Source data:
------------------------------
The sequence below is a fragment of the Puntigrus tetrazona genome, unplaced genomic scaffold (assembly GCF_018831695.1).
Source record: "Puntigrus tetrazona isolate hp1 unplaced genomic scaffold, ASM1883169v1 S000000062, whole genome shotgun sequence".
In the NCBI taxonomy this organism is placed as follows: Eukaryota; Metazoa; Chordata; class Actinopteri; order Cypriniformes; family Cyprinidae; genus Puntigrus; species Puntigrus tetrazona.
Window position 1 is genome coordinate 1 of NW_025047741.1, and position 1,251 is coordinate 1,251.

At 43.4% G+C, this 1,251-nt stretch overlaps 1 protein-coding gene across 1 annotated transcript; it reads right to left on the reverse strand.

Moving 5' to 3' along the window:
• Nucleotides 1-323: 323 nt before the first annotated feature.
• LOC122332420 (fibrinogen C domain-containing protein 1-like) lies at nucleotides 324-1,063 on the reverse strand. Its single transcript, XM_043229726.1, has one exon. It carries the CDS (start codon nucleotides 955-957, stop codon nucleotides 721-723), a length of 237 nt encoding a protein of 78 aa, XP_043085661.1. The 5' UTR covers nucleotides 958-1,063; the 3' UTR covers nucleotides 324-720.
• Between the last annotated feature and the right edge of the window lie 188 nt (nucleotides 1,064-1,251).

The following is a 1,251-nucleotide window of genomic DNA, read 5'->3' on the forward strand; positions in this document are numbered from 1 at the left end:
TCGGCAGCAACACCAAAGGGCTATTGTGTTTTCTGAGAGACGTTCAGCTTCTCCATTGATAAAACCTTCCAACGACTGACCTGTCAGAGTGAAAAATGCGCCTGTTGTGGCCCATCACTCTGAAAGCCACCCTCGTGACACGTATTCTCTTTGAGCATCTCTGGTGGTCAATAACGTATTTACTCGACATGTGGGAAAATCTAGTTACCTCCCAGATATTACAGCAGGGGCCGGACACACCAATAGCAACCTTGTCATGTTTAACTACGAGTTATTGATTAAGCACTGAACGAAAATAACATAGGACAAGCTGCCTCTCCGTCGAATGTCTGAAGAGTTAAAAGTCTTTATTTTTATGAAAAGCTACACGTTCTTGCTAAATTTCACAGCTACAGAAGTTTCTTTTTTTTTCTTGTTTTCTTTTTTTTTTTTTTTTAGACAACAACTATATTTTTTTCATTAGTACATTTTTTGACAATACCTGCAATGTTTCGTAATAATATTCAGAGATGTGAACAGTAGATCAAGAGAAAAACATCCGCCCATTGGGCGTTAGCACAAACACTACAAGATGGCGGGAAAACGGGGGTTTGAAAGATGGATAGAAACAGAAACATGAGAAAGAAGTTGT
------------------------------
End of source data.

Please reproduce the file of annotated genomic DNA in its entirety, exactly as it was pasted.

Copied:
The sequence below is a fragment of the Puntigrus tetrazona genome, unplaced genomic scaffold (assembly GCF_018831695.1).
Source record: "Puntigrus tetrazona isolate hp1 unplaced genomic scaffold, ASM1883169v1 S000000062, whole genome shotgun sequence".
In the NCBI taxonomy this organism is placed as follows: Eukaryota; Metazoa; Chordata; class Actinopteri; order Cypriniformes; family Cyprinidae; genus Puntigrus; species Puntigrus tetrazona.
Window position 1 is genome coordinate 1 of NW_025047741.1, and position 1,251 is coordinate 1,251.

At 43.4% G+C, this 1,251-nt stretch overlaps 1 protein-coding gene across 1 annotated transcript; it reads right to left on the reverse strand.

Moving 5' to 3' along the window:
• Nucleotides 1-323: 323 nt before the first annotated feature.
• LOC122332420 (fibrinogen C domain-containing protein 1-like) lies at nucleotides 324-1,063 on the reverse strand. Its single transcript, XM_043229726.1, has one exon. It carries the CDS (start codon nucleotides 955-957, stop codon nucleotides 721-723), a length of 237 nt encoding a protein of 78 aa, XP_043085661.1. The 5' UTR covers nucleotides 958-1,063; the 3' UTR covers nucleotides 324-720.
• Between the last annotated feature and the right edge of the window lie 188 nt (nucleotides 1,064-1,251).

The following is a 1,251-nucleotide window of genomic DNA, read 5'->3' on the forward strand; positions in this document are numbered from 1 at the left end:
TCGGCAGCAACACCAAAGGGCTATTGTGTTTTCTGAGAGACGTTCAGCTTCTCCATTGATAAAACCTTCCAACGACTGACCTGTCAGAGTGAAAAATGCGCCTGTTGTGGCCCATCACTCTGAAAGCCACCCTCGTGACACGTATTCTCTTTGAGCATCTCTGGTGGTCAATAACGTATTTACTCGACATGTGGGAAAATCTAGTTACCTCCCAGATATTACAGCAGGGGCCGGACACACCAATAGCAACCTTGTCATGTTTAACTACGAGTTATTGATTAAGCACTGAACGAAAATAACATAGGACAAGCTGCCTCTCCGTCGAATGTCTGAAGAGTTAAAAGTCTTTATTTTTATGAAAAGCTACACGTTCTTGCTAAATTTCACAGCTACAGAAGTTTCTTTTTTTTTCTTGTTTTCTTTTTTTTTTTTTTTTAGACAACAACTATATTTTTTTCATTAGTACATTTTTTGACAATACCTGCAATGTTTCGTAATAATATTCAGAGATGTGAACAGTAGATCAAGAGAAAAACATCCGCCCATTGGGCGTTAGCACAAACACTACAAGATGGCGGGAAAACGGGGGTTTGAAAGATGGATAGAAACAGAAACATGAGAAAGAAGTTGT